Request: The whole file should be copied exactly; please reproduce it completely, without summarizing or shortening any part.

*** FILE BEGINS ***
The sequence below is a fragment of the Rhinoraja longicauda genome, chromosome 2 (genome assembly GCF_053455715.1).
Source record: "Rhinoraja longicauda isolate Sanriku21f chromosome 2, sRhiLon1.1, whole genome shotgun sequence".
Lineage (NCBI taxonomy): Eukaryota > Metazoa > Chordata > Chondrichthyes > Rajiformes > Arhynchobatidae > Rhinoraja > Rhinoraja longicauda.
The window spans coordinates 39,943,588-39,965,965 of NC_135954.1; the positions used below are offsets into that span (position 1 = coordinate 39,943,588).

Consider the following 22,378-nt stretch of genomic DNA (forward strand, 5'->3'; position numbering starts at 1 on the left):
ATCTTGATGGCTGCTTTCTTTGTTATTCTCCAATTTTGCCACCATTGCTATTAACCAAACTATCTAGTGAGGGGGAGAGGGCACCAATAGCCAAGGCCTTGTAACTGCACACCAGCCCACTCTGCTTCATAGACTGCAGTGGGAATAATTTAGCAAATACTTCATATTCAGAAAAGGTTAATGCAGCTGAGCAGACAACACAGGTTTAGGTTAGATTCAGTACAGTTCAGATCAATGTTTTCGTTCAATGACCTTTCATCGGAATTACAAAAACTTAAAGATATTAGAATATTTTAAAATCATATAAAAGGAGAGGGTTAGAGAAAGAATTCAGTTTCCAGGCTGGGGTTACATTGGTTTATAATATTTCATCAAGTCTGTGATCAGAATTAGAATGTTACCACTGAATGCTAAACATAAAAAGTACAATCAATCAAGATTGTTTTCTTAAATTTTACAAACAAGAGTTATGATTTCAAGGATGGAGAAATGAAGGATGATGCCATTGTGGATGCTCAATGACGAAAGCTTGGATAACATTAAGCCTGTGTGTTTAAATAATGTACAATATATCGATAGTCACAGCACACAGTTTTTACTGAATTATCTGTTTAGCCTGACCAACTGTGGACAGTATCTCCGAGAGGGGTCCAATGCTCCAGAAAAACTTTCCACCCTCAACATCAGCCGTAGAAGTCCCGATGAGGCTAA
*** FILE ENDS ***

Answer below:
The sequence below is a fragment of the Rhinoraja longicauda genome, chromosome 2 (genome assembly GCF_053455715.1).
Source record: "Rhinoraja longicauda isolate Sanriku21f chromosome 2, sRhiLon1.1, whole genome shotgun sequence".
Lineage (NCBI taxonomy): Eukaryota > Metazoa > Chordata > Chondrichthyes > Rajiformes > Arhynchobatidae > Rhinoraja > Rhinoraja longicauda.
The window spans coordinates 39,943,588-39,965,965 of NC_135954.1; the positions used below are offsets into that span (position 1 = coordinate 39,943,588).

Consider the following 22,378-nt stretch of genomic DNA (forward strand, 5'->3'; position numbering starts at 1 on the left):
ATCTTGATGGCTGCTTTCTTTGTTATTCTCCAATTTTGCCACCATTGCTATTAACCAAACTATCTAGTGAGGGGGAGAGGGCACCAATAGCCAAGGCCTTGTAACTGCACACCAGCCCACTCTGCTTCATAGACTGCAGTGGGAATAATTTAGCAAATACTTCATATTCAGAAAAGGTTAATGCAGCTGAGCAGACAACACAGGTTTAGGTTAGATTCAGTACAGTTCAGATCAATGTTTTCGTTCAATGACCTTTCATCGGAATTACAAAAACTTAAAGATATTAGAATATTTTAAAATCATATAAAAGGAGAGGGTTAGAGAAAGAATTCAGTTTCCAGGCTGGGGTTACATTGGTTTATAATATTTCATCAAGTCTGTGATCAGAATTAGAATGTTACCACTGAATGCTAAACATAAAAAGTACAATCAATCAAGATTGTTTTCTTAAATTTTACAAACAAGAGTTATGATTTCAAGGATGGAGAAATGAAGGATGATGCCATTGTGGATGCTCAATGACGAAAGCTTGGATAACATTAAGCCTGTGTGTTTAAATAATGTACAATATATCGATAGTCACAGCACACAGTTTTTACTGAATTATCTGTTTAGCCTGACCAACTGTGGACAGTATCTCCGAGAGGGGTCCAATGCTCCAGAAAAACTTTCCACCCTCAACATCAGCCGTAGAAGTCCCGATGAGGCTAA